“I’m not expecting her to get any votes from Republicans in the committee,” Mr. Katz said, estimating that she has less than a 60 percent chance of being confirmed. “It’s really, really close.”
Republicans have interpreted Ms. Raskin’s statements on climate-related regulation to mean that she would use her perch at the Fed to dissuade banks from lending to oil and gas companies. The energy industry has galvanized opposition to her nomination with a lobbying push to thwart confirmation. Ms. Raskin has faced much less resistance from the banks that she would oversee.
Senator Patrick J. Toomey of Pennsylvania, the top Republican on the committee, called Thursday’s hearing a “referendum on the Fed’s independence” during his opening remarks, and sharply criticized Ms. Raskin over her climate regulation views, which he previously called “disqualifying.”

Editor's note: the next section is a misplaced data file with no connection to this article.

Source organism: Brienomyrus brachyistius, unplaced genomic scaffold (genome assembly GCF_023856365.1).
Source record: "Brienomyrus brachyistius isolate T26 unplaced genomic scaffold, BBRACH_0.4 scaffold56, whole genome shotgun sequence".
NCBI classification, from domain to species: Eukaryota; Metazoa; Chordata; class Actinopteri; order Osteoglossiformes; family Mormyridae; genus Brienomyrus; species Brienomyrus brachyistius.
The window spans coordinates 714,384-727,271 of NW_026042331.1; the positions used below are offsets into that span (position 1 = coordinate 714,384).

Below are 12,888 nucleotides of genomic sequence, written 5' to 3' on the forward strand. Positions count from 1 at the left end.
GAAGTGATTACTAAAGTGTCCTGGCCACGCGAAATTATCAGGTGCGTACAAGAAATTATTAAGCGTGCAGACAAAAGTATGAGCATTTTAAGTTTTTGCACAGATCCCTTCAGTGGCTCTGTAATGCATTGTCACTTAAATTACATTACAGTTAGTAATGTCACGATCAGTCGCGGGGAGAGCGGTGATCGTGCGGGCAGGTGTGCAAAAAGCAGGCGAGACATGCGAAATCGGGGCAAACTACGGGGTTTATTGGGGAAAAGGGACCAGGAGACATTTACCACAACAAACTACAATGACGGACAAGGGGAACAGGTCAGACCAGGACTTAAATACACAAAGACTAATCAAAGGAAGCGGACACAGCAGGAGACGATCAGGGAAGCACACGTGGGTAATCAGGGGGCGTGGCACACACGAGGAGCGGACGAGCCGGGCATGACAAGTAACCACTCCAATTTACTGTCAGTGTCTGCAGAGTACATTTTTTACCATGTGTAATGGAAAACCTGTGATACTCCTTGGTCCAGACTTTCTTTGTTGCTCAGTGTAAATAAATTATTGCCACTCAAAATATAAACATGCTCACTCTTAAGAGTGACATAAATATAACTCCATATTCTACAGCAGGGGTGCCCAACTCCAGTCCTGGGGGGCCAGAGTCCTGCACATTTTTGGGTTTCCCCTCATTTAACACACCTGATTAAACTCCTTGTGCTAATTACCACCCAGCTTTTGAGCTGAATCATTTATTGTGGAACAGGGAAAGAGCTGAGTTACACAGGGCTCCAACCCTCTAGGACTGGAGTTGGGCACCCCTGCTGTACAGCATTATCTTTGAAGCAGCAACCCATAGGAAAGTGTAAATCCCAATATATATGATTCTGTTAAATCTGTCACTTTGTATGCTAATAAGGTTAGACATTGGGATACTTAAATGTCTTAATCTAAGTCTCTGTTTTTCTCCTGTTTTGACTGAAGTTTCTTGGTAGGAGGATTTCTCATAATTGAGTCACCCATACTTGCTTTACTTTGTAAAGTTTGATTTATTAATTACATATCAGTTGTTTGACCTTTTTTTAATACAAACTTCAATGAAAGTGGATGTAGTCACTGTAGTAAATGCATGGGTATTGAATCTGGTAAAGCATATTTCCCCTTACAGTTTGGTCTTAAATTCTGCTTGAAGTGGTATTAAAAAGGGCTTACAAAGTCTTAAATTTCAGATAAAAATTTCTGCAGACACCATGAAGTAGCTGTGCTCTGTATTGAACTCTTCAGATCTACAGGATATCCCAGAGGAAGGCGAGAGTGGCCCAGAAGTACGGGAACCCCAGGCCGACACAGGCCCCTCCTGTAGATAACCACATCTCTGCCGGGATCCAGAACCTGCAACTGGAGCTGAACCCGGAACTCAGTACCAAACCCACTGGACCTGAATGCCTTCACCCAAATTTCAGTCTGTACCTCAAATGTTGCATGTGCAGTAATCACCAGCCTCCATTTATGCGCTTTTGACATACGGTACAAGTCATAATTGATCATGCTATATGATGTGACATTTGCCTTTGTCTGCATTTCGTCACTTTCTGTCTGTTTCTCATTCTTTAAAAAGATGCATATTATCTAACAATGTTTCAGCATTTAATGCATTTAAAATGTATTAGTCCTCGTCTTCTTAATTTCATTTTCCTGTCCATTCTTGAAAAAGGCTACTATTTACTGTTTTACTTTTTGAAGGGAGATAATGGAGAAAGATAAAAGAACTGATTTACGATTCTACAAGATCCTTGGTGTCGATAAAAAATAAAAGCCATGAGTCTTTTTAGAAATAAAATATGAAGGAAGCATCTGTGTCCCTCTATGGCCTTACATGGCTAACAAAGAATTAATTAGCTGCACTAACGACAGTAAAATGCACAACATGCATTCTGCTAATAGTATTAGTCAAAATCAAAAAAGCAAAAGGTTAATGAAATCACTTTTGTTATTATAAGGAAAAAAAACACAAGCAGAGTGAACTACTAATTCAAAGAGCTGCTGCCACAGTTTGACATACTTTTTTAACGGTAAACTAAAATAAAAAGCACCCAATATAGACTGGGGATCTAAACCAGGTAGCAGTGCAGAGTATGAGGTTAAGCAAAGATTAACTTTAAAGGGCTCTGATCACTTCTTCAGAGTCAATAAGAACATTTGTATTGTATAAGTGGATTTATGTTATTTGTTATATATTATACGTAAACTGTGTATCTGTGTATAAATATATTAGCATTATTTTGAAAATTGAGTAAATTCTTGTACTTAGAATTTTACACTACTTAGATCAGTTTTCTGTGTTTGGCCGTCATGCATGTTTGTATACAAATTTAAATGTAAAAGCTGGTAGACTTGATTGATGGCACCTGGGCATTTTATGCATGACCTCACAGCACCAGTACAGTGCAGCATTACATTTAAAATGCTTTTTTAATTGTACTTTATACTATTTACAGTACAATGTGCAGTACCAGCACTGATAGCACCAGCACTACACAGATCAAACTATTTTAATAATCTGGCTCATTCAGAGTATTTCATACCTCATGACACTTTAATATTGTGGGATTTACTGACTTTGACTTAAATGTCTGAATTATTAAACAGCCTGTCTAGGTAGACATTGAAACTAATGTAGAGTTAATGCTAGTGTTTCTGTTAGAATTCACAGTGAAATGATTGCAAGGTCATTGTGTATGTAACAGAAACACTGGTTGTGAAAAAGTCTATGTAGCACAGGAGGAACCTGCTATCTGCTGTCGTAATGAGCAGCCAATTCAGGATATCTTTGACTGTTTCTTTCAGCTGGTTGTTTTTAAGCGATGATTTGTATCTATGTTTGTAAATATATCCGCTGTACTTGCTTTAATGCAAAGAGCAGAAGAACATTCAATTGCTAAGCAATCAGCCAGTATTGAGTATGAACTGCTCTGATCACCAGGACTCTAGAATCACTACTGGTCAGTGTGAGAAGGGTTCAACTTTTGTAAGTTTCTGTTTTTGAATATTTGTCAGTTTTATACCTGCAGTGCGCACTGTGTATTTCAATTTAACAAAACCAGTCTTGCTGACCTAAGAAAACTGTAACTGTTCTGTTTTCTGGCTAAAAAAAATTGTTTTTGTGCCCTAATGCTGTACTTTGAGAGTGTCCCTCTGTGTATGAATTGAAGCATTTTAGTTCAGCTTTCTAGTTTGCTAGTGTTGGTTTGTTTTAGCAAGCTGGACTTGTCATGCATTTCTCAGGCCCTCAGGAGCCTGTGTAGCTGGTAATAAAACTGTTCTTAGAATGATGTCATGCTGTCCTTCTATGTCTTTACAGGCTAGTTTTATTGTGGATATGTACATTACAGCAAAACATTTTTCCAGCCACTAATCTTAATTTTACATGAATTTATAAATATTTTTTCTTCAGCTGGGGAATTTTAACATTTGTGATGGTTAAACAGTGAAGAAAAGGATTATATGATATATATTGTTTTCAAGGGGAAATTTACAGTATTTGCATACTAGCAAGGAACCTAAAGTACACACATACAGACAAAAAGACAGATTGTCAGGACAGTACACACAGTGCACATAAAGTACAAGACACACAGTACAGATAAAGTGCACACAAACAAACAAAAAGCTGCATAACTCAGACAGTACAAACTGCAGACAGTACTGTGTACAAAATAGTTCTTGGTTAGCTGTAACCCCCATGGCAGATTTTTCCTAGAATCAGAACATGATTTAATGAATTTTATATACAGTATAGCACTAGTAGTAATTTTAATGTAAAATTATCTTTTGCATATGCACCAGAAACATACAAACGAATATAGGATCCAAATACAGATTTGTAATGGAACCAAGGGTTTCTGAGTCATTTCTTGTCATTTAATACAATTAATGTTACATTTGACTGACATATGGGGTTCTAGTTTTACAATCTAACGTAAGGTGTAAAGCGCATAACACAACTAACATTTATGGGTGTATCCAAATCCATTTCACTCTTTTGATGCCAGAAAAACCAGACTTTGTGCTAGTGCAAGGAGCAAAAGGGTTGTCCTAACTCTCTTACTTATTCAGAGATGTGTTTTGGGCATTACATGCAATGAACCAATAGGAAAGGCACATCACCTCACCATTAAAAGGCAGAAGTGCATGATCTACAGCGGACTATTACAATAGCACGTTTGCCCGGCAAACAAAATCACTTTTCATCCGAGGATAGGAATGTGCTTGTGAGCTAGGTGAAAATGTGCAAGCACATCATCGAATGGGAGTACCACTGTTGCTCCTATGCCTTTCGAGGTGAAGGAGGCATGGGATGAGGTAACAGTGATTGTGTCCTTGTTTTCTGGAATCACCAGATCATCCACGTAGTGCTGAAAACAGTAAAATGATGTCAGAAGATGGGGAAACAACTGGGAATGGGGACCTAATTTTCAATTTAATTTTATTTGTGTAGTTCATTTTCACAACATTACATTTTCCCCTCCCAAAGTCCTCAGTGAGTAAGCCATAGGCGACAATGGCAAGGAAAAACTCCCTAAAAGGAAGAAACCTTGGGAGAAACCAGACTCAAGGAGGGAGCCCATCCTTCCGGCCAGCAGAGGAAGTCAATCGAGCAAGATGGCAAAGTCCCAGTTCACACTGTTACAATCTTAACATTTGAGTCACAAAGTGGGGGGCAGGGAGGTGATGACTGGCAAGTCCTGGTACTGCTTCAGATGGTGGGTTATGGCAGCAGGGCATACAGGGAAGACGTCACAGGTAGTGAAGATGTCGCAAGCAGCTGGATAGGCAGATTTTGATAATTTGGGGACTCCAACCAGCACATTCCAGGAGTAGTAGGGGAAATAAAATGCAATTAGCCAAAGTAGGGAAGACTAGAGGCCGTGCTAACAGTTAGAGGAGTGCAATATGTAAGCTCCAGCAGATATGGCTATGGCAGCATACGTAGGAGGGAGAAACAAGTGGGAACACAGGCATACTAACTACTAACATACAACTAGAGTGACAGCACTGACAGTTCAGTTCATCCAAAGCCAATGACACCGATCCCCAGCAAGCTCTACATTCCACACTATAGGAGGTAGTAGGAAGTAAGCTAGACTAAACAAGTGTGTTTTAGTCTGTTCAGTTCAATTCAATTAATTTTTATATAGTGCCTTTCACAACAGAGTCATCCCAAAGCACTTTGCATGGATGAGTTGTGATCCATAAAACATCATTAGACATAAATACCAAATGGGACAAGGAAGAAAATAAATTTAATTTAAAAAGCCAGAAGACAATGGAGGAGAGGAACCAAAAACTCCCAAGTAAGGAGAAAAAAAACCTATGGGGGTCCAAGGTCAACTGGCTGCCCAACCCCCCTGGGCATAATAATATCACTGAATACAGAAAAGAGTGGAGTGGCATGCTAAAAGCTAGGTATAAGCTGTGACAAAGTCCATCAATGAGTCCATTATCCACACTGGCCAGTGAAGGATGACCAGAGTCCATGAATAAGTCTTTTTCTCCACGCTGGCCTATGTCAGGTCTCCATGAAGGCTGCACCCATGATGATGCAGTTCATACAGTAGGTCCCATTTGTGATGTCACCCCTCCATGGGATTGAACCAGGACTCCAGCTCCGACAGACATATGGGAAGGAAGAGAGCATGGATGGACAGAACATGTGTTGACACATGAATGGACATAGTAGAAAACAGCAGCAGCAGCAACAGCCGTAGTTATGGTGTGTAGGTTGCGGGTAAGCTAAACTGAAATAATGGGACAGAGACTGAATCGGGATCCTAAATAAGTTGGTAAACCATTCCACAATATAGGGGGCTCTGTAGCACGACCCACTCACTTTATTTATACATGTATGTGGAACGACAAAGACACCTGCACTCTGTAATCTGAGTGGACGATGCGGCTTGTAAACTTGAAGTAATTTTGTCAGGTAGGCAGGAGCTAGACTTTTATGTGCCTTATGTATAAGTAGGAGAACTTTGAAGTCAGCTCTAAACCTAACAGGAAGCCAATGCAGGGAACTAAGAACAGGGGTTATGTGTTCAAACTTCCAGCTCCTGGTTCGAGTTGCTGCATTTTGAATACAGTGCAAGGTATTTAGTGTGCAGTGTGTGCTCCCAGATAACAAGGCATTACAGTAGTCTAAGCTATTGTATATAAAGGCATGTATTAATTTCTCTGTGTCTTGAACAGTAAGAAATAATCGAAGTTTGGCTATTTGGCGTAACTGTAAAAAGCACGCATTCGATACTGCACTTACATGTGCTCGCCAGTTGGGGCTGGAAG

Several Republican lawmakers referred to an opinion piece critical of government support for fossil fuel companies that Ms. Raskin wrote for The New York Times in 2020, as well as a post for Project Syndicate last year in which she argued that “all U.S. regulators can — and should — be looking at their existing powers and considering how they might be brought to bear on efforts to mitigate climate risk.”
Ms. Raskin struck a gentler tone Thursday, rebutting the idea that she would favor using bank supervision to choke off lending to oil and gas companies.
“It is inappropriate for the Fed to make credit decisions and allocations based on choosing winners and losers — banks choose their borrowers, the Fed does not,” Ms. Raskin said, repeatedly, in response to questions from senators. She also emphasized that Fed policymaking was a collaborative process.